A blog for students on the FDLT and BALT courses at the University of Northampton

at Leicester and UN

March 23, 2017
by Jean
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Using a greenscreen app to take pupils to other times and places!

As part of their PDT 2016 module focused on enriching learning beyond the classroom and school site the FDLT Y2 (UN) group investigated using ipads and apps to create the experience of visiting other times and places.

The students worked in groups. First they identified a time or place to use as the basis for a short film or animation. Some of the suggestions and senarios they worked from are on this Padlet.

The students had to devise a scenario or story to explore and then research to collect still images and / or video to use as well as write a script for the scenes they would record. Some students chose to explore history: the founding of the city of Rome, the moon landing, Egypt, mummification; others explored science: the seasons, the body; some explored places: the jungle, going on safari and others explored a festival: Diwali. Their films can be seen here on a YouTube playlist.

The opportunities for learning are wide ranging when working in this way. In order to make an informative and worthwhile film the students (or pupils) have to research purposefully for visual sources such as images and video or make their own where none exists. They have to plan and write notes and script for their oral contributions. They often have to make props and artefacts to use in their film. Some of them also used other apps to add to their film such as Chatterpix, pic collage and photo editor apps. Throughout they have to collaborate and work as a team to reach an end goal. The resources used to support this session can be accessed via the Padlet above.

In this session the students had freedom to explore and work with the tools in order to learn how to use them. Some students were familiar with them from supporting pupils with them back in their schools. Supporting pupils to use digital technology creatively and embedded within their learning is an effective way of changing pupils from passive users of technology to makers and creators with control over what is produced.

March 2, 2017
by Jean
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Gallery visits for FDLT Y2

This week each of the FDLT Year 2 visited art galleries to explore how learning can be inspired and developed in locations other than the classroom.

The UN group travelled to Avenue Campus to look at the exhibition ‘Under Construction’. This is an exhibition of photographs taken by the second year BA Hons Photography students and records the changing environment of Northampton. This year the photos were taken at the old Royal Mail sorting office and development of the new Waterside Campus.

The group explored how the exhibition could be used to support learning in art and across the curriculum and then went on to take their own photos around a theme or idea of their choice. They chose and edited their photos on their phones or tablets, presenting them as photo collages.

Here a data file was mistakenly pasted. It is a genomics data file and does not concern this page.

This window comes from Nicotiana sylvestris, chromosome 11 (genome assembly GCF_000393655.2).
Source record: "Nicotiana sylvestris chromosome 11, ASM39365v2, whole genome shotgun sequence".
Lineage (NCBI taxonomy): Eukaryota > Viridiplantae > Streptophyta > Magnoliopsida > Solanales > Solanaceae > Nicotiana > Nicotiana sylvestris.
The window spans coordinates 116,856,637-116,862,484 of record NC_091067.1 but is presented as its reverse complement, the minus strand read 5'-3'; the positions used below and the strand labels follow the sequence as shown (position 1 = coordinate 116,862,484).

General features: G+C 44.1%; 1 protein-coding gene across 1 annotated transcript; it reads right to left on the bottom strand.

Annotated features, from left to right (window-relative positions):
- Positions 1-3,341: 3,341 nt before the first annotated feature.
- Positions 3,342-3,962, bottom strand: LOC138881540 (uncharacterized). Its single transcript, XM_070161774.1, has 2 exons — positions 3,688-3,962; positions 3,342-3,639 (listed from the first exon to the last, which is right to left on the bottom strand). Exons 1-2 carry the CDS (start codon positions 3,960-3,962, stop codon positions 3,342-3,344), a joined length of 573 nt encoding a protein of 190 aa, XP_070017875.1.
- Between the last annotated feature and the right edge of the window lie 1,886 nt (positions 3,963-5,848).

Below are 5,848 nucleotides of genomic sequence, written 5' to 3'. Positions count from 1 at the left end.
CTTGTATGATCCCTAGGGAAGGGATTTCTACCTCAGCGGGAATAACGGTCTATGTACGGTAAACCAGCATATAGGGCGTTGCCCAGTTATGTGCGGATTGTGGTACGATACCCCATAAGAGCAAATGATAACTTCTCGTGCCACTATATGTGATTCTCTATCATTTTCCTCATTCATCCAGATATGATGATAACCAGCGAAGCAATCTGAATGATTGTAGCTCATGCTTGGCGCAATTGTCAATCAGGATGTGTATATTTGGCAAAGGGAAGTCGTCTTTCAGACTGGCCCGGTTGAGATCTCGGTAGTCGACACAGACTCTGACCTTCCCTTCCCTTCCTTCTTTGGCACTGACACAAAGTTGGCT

You can see all of the images here.

 

The Leicester group visited New Walk Museum and Gallery in Leicester. They explored the collection of Victorian and modern paintings, trying out starter activities to get pupils used to being in a gallery and focused on art and identified and discussed pictures that could be connected. One of the travelling exhibitions at the gallery was ‘Sublime Symmetry‘. This was an exhibition by the William de Morgan Foundation and was focused on art and mathematics. There were resources for younger pupils to use (hanging up in activity bags), Key Stage 2 mathematics exploration workbooks and art leaflets: some of the supporting resources can be seen here. The students could also explore the dinosaur display, the Ancient Egyptian section and a hands on science exhibit.

Some of the discussion in these session will help them work on assignments in their enriching learning beyond the classroom module.

January 29, 2017
by Jean
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Making our own digital books

This week in Year 2 of the FDLT course we have been exploring the making of digital books by educators to use with their pupils or by pupils supported by their teachers and TAs. Exploring some examples was a useful way in to this session and these can be seen on a Padlet.

Made with Padlet

In the session each group used the BookCreator app to make a collaborative book. The BookCreator app is quick to learn to use and has lots of potential. In this first experience we only used the tools available within the app but many other tools and apps can be used with the digital books made in BoolCreator. There’s a basic introduction to the app at this link.

In order to make a successful collaborative books some joint planning needs to take place. One key decision to make is whether the pages should by portrait or landscape. If pages are to be made on separate ipads and then combined in one book then the page orientation must be the same. The language features of the book must be discussed so that they match the purpose and audience of the book. The Y2 students were making a book to inform and advise new FDLT students about their course and where it takes place. A list of possible pages was made from which pairs of students could choose. Students could then use any features of the app to create their page. This included choosing a blank page to work on or a comic panel page; using audio, video and photos; choosing font, colour and size as well as page colour.